E for Energy

energy

Whilst we are all becoming more aware of the amount of food that gets wasted every day around the world, have you stopped to consider the energy it took to produce all that food that is going in the bin?

A huge amount of energy is needed grow, pack, transport and distribute food items that will end up as rubbish or compost – especially when you realise almost 40% of UK food products end up in landfill sites. Not only are we wasting food and finite resources, but the rotting waste in landfill releases harmful gases which contribute towards global climate change.

Reducing Energy Wastage

So where do we start? First up, minimising waste is the best way to maximise efficiency. While we may be thinking of ways to use renewable energy sources, what’s more important is reducing the amount of energy that we waste, and therefore use up, in the first place. There are so many ways to prevent food waste. From buying less to proper storage, from smaller portions to writing a shopping list. Any reductions in our food waste will in turn reduce energy waste.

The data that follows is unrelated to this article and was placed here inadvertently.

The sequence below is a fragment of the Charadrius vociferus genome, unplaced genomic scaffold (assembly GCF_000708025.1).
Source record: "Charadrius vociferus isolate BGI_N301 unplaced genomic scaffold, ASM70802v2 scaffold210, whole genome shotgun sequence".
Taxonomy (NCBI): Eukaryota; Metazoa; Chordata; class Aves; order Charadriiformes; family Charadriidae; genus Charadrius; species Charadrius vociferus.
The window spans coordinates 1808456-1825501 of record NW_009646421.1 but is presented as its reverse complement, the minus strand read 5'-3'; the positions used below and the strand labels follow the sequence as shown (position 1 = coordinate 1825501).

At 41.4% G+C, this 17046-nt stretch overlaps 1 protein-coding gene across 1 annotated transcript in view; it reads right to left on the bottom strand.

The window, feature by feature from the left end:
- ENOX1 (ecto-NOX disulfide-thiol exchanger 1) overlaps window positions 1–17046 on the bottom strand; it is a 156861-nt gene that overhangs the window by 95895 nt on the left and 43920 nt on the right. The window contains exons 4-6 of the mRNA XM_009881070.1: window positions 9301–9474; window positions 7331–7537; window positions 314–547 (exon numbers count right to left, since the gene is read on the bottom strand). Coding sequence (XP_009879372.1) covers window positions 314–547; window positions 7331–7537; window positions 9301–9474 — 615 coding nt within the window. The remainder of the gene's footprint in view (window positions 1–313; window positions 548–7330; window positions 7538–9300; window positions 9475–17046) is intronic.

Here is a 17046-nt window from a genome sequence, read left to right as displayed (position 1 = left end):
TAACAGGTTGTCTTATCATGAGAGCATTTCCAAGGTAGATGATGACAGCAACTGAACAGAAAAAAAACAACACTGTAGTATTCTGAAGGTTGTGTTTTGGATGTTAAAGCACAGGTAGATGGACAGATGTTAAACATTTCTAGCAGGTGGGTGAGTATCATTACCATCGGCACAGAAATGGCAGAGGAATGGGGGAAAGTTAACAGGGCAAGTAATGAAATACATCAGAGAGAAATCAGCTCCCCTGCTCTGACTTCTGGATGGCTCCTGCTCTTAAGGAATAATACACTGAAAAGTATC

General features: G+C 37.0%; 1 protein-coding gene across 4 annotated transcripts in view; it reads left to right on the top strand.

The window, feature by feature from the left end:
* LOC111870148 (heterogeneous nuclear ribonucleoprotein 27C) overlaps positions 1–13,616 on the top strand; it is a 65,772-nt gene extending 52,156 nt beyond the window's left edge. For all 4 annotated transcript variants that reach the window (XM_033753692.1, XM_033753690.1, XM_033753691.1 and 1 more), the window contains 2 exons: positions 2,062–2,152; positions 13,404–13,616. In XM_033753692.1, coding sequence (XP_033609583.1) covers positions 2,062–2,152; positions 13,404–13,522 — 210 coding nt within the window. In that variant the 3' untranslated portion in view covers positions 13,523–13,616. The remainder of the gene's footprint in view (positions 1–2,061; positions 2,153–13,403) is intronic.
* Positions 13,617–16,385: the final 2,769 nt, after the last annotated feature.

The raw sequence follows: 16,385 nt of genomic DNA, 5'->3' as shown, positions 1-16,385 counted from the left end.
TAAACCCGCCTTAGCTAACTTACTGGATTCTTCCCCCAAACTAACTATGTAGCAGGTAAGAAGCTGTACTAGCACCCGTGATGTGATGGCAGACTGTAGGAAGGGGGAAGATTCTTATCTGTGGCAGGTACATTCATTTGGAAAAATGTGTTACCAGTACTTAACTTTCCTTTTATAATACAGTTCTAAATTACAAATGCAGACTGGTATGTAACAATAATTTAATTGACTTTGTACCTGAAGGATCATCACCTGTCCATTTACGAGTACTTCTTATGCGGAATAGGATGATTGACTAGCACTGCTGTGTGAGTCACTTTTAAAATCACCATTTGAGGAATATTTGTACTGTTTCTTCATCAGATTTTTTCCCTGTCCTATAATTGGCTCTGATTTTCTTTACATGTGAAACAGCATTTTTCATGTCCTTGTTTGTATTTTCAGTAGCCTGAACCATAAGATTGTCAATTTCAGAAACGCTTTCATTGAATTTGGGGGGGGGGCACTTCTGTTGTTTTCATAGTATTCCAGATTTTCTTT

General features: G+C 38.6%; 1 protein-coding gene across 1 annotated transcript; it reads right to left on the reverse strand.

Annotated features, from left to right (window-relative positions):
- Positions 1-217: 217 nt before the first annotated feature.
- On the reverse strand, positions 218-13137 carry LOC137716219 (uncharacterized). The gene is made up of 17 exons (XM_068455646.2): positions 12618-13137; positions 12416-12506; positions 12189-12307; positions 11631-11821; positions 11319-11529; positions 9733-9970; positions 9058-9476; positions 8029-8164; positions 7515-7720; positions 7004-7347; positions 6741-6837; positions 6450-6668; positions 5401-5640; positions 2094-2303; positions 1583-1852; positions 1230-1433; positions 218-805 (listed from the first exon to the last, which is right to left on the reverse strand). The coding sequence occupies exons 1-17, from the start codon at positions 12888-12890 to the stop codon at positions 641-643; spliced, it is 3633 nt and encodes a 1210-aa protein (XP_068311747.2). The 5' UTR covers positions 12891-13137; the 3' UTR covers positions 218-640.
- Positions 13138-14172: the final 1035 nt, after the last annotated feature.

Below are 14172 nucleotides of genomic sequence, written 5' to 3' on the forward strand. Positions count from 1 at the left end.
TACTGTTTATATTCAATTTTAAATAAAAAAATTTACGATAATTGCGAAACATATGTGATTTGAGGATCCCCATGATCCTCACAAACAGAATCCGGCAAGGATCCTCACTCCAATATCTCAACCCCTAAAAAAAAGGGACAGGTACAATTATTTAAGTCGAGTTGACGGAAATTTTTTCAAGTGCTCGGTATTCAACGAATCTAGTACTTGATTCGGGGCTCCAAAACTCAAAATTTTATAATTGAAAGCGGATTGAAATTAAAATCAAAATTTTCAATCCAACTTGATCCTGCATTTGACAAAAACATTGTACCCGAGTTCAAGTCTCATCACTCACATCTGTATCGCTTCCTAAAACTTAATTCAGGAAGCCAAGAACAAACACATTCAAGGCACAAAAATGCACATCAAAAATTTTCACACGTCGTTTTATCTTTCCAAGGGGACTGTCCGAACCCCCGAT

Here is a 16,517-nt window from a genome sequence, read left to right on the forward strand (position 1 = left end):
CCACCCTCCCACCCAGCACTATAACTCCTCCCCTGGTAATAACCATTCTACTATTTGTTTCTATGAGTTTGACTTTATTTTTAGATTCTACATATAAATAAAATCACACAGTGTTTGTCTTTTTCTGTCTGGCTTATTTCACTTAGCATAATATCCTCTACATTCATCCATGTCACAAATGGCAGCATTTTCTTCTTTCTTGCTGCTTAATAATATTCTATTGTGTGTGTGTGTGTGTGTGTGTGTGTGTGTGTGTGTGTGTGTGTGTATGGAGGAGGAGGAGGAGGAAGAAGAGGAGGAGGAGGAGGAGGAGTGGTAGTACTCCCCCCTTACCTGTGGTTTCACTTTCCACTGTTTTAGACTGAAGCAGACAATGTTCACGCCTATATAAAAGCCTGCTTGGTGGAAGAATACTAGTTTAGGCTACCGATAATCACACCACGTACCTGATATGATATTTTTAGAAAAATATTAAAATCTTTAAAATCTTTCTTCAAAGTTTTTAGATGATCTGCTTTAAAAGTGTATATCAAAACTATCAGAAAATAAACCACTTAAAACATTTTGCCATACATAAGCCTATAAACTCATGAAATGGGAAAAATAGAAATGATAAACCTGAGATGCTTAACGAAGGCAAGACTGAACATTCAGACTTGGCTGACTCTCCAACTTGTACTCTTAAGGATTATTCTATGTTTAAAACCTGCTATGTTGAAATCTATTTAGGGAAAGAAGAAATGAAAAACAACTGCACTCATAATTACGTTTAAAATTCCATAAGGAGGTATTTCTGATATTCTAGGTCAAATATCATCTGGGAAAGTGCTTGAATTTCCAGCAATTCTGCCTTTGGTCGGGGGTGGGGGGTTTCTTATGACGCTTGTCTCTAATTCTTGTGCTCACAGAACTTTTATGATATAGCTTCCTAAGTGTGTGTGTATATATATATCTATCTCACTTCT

Happily, food waste is increasingly being seen as a resource in its own right, with processes being developed around the world to turn food waste into energy. With the global demand for energy continuing to rise, and fossil fuel availability becoming worryingly low, this may be a promising solution to create much needed fuel and electricity.

If we can reduce the amount of food we waste and adopt ways of creating energy out of organic waste, we can hope to see pollution and energy waste decreasing on a large scale in the near future.